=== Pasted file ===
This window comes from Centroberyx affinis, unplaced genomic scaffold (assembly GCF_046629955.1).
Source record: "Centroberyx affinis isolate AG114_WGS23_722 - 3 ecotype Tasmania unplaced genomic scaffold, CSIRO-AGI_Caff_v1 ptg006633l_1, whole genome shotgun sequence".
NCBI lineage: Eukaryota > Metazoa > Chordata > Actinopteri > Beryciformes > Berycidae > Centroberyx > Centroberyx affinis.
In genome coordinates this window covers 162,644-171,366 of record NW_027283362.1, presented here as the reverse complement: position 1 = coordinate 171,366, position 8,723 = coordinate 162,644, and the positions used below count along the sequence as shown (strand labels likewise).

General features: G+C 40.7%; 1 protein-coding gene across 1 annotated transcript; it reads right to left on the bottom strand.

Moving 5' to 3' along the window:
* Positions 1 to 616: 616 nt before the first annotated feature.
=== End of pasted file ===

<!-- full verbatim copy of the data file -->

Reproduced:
This window comes from Centroberyx affinis, unplaced genomic scaffold (assembly GCF_046629955.1).
Source record: "Centroberyx affinis isolate AG114_WGS23_722 - 3 ecotype Tasmania unplaced genomic scaffold, CSIRO-AGI_Caff_v1 ptg006633l_1, whole genome shotgun sequence".
NCBI lineage: Eukaryota > Metazoa > Chordata > Actinopteri > Beryciformes > Berycidae > Centroberyx > Centroberyx affinis.
In genome coordinates this window covers 162,644-171,366 of record NW_027283362.1, presented here as the reverse complement: position 1 = coordinate 171,366, position 8,723 = coordinate 162,644, and the positions used below count along the sequence as shown (strand labels likewise).

General features: G+C 40.7%; 1 protein-coding gene across 1 annotated transcript; it reads right to left on the bottom strand.

Moving 5' to 3' along the window:
* Positions 1 to 616: 616 nt before the first annotated feature.